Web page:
(INDIANAPOLIS) – Legislators’ call for more say in state emergency declarations now has some
House Majority Leader Matt Lehman’s (R-Berne) bill doesn’t require legislators to vote on an
emergency declaration, but it does require that they have the opportunity. Under current law, a
governor can declare an emergency for up to a month, but can extend it for a month at a time.
Governor Holcomb has renewed his March declaration 10 times. Lehman’s bill would still let a
governor declare a one-month emergency on his own, but he could only extend it if the legislature’s
in session. If it’s not, he’d have to call a special session.
Any two-month span without a special session being called or legislators being in session would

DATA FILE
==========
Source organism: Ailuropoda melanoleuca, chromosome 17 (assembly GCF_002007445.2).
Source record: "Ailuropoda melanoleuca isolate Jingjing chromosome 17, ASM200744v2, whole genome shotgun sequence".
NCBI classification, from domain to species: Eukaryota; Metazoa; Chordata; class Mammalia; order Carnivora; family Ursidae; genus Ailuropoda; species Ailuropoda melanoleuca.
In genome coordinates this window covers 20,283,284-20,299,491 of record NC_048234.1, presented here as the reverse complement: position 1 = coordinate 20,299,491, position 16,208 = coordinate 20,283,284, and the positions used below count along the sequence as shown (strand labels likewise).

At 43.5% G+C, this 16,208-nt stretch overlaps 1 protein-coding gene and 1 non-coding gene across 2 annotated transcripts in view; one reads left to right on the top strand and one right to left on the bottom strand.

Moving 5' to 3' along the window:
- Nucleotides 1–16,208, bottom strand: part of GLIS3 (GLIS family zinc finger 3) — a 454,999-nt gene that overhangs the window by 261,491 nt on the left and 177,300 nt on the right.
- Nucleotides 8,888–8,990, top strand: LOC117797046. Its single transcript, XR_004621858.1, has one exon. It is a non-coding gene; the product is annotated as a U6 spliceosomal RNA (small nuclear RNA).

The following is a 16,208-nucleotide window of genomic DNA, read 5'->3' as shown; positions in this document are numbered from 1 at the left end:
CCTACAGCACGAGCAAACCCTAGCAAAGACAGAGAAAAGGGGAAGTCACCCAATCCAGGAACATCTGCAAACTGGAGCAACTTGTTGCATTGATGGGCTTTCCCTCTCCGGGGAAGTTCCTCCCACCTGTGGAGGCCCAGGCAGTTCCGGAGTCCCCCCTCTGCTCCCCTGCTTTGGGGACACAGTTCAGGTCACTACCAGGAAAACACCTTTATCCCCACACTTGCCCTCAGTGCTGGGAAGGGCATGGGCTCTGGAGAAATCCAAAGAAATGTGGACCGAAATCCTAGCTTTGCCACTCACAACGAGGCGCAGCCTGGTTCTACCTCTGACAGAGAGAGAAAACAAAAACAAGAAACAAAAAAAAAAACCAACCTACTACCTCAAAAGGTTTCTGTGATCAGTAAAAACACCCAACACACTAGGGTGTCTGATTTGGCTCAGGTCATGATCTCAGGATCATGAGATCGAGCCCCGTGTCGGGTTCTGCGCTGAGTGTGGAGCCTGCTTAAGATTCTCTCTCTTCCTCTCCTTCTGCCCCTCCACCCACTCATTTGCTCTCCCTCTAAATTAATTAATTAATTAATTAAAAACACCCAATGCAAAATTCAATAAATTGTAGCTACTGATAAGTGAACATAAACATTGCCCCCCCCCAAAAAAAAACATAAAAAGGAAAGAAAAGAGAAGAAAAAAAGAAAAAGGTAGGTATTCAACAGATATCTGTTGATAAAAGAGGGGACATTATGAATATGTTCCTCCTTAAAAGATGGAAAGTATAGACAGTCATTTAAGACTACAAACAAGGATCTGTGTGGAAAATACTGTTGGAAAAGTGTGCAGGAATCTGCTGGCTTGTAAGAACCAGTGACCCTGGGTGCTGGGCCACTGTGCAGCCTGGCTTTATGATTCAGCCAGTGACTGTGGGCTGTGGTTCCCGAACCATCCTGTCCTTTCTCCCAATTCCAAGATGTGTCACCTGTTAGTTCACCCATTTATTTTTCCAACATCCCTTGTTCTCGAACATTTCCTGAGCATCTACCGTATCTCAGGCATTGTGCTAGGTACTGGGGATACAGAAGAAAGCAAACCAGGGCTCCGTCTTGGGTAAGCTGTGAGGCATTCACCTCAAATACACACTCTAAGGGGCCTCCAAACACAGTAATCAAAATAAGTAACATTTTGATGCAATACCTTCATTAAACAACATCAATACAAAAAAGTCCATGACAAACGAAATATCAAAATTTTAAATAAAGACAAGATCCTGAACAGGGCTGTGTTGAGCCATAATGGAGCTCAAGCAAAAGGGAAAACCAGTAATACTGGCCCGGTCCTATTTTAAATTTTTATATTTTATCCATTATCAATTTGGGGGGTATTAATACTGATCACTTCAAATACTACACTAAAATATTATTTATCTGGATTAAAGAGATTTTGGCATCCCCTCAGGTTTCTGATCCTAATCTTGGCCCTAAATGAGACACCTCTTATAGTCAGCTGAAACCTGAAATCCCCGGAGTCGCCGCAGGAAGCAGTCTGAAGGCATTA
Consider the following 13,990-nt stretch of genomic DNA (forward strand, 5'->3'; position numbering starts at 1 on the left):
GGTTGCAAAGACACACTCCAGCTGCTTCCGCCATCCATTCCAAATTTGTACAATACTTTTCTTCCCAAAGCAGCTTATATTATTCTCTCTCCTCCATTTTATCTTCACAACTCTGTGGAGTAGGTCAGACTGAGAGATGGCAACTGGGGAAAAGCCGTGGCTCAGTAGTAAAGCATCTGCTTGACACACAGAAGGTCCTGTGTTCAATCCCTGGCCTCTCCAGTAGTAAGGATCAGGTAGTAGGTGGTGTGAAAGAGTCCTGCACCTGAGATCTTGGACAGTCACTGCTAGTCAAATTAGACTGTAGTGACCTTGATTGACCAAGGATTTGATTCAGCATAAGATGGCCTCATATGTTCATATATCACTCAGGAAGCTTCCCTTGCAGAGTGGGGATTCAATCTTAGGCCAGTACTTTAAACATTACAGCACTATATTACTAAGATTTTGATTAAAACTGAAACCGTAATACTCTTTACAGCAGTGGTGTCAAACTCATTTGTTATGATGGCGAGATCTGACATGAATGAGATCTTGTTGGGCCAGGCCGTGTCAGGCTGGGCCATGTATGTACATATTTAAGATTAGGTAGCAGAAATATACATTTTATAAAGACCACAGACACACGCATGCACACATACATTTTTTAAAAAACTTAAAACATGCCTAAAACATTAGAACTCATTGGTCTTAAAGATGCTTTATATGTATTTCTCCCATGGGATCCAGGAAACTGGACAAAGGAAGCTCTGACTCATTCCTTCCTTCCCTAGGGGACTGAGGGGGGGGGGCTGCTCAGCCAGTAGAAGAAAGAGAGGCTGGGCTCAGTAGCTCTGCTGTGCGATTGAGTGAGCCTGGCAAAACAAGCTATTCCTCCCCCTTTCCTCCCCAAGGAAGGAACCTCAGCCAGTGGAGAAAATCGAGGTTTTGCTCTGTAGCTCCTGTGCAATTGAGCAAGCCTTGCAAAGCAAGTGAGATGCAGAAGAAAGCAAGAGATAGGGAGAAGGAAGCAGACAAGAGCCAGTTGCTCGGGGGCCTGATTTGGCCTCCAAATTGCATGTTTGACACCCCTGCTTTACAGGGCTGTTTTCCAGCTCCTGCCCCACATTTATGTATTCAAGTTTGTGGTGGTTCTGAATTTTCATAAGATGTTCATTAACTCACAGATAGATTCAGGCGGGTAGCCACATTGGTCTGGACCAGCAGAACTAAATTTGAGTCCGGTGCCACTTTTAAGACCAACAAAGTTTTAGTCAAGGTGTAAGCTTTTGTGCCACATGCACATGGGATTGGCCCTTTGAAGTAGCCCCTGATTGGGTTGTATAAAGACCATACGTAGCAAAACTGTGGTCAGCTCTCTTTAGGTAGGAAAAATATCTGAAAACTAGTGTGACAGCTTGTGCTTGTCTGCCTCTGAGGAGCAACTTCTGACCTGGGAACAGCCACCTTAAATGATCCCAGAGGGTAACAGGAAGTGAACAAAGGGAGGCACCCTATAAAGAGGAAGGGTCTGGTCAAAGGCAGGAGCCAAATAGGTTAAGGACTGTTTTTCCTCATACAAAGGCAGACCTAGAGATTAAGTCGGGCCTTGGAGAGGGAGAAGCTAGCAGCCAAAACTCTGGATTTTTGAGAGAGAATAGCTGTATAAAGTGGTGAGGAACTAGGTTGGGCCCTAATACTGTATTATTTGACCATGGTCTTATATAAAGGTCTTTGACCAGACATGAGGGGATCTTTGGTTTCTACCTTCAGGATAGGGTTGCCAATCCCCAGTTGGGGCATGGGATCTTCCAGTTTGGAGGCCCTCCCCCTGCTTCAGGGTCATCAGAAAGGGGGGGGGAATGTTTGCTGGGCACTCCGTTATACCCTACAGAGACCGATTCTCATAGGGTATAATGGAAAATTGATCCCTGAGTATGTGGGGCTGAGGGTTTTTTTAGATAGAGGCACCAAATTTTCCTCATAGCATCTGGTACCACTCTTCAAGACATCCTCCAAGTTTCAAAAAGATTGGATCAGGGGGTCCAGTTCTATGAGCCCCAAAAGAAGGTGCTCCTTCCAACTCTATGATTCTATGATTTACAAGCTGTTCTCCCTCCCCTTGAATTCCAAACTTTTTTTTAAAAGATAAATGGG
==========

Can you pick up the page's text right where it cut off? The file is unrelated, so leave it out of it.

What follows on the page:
terminate the emergency declaration
Senate President Pro Tem Rod Bray (R-Martinsville) and House Speaker Todd Huston (R-Fishers)
say they’ve conferred with Holcomb on the bill, and say it’s not a criticism of his handling of the
pandemic. But they say the emergency powers law didn’t anticipate a crisis that lasts as long as the
Indiana’s first coronavirus death was confirmed five days after the General Assembly adjourned for
the year. Legislators didn’t return for another eight months.
A separate bill authored by Representative Jeff Thompson (R-Lizton) would allow legislators to call
themselves back into session if a majority of the House and Senate request it and the speaker and
pro tem approve. Currently, only the governor can call a special session.
Representatives Curt Nisly (R-Milford) and John Jacob (R-Indianapolis), who have refused to wear
masks during House sessions, have authored a resolution to terminate the emergency declaration,
the only current way for the legislature to weigh in. The bill’s been sent to the Rules Committee,
which Lehman chairs.